Hi Cyd,

Thanks for the feedback and I hope you’re happy with your new mattress :slight_smile:

Just for reference (and of course if you know them) it would be helpful for others if you could list all the layers of your Sharper Image so that others that are interested can also make some meaningful comparisons with other mattresses they are considering.

There is much more information in post #2 here and the posts it links to about the many different types of gel materials including the different types of gel memory foams.


This is a follow-up to my earlier post. I am hoping the info will help others as they navigate the mattress buying decision.

We bought a queen-sized semi -Sacro mattress from Gardner Mattress. The mattress will be used in an infrequently used guest room and probably when my son returns from college. The total was $1,488. They removed the old mattress & box for $20.

These are the specs (a correction to my earlier post, I took a lot of notes so this list might be redundant with itself):

Queen size “Semi -sacro” two sided mattress & box spring
non-pocketed coils, hand tufted springs with cotton
3 to 4 layers of felt
2 layers of cotton
hand compressed tufted
3/4" poly-foam each side (weight 1.8lbs) (this was not easy to ascertain!)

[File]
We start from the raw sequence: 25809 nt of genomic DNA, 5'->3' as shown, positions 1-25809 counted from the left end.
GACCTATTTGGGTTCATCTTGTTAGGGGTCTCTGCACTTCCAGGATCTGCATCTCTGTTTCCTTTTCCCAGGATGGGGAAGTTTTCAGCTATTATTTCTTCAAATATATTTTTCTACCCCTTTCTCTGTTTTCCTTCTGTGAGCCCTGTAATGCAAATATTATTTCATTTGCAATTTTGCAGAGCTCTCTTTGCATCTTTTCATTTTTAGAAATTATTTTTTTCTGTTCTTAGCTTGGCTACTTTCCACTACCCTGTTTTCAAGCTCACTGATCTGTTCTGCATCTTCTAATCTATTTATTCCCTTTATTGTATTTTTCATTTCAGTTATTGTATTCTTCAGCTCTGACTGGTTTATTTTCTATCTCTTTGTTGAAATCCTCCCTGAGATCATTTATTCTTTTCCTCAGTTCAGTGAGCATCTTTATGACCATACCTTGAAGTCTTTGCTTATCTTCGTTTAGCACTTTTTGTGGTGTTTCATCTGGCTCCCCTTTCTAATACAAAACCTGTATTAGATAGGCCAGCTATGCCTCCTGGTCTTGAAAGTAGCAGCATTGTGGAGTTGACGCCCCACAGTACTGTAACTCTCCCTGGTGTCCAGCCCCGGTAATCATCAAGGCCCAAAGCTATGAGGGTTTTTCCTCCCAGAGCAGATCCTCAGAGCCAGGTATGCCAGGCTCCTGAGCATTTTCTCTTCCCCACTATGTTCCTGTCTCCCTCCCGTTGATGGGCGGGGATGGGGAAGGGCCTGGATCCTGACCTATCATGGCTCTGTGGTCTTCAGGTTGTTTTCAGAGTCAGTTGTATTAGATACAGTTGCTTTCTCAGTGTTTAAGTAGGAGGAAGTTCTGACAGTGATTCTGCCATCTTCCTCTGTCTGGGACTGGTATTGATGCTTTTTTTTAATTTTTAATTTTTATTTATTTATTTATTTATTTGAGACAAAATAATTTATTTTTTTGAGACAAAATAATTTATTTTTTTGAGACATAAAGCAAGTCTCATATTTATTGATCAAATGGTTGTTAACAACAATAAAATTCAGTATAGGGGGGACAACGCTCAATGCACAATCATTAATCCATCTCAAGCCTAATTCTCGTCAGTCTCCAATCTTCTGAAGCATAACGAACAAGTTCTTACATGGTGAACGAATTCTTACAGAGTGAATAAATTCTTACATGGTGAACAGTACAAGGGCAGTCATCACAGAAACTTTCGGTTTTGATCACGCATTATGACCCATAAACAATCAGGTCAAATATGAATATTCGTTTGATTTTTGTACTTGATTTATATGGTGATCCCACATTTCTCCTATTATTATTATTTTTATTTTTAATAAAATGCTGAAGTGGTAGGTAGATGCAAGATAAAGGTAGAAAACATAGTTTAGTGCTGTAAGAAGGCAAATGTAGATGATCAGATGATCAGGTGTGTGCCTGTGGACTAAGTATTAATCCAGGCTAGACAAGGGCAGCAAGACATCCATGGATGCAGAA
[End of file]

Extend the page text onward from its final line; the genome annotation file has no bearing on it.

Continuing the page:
metal gauge - 13 (I was advised this was not important, but they reinforced the edges of the mattress for no charge, which gives more strength to the edge of the bed, for when sitting & putting on shoes)

It’s a firm mattress but not their firmest. We also considered their latex mattress (one-sided) but that was over $800 more. When our master mattress “wears out” (a Shifman) I will consider another Gardner Mattress.

I would be interested in feedback about what the weak links are in this mattress.

I learned a lot this time around and I am sure there was more due diligence to do. I am glad though I avoided a costly Costco & “S” brand mattress mistake! Thank you for all your help.

PS - photos from the showroom of a mattress similar to ours.

Hi Coneflower,

It’s nice to see a manufacturer that still makes a traditional two sided innerspring / box spring mattress that uses tufted cotton in the padding. This is somewhat of a lost art in today’s market and they are generally only made by smaller manufacturers such as Gardner.

Normally a thin polyfoam quilting layer that is “around an inch or so” or less isn’t a weak link in a mattress even if the polyfoam is lower density and I usually don’t worry too much about tracking down the density of the quilting form or a single very thin layer but in your case the quilting polyfoam is 1.8 lbs which is good quality and unusual to see.

These types of mattresses are very durable … although they are also firmer than most mattresses that use foam layers for the padding.

There are no obvious weak links in this mattress and it will last for a very long time and certainly much longer than most innerspring/polyfoam mattresses that are sold today. :slight_smile:


PS: I hope you don’t mind that I switched your post to its own thread so that it would be easier to find for others who are considering this mattress as well and it wasn’t really connected to phase changing gel which was the topic of the other thread.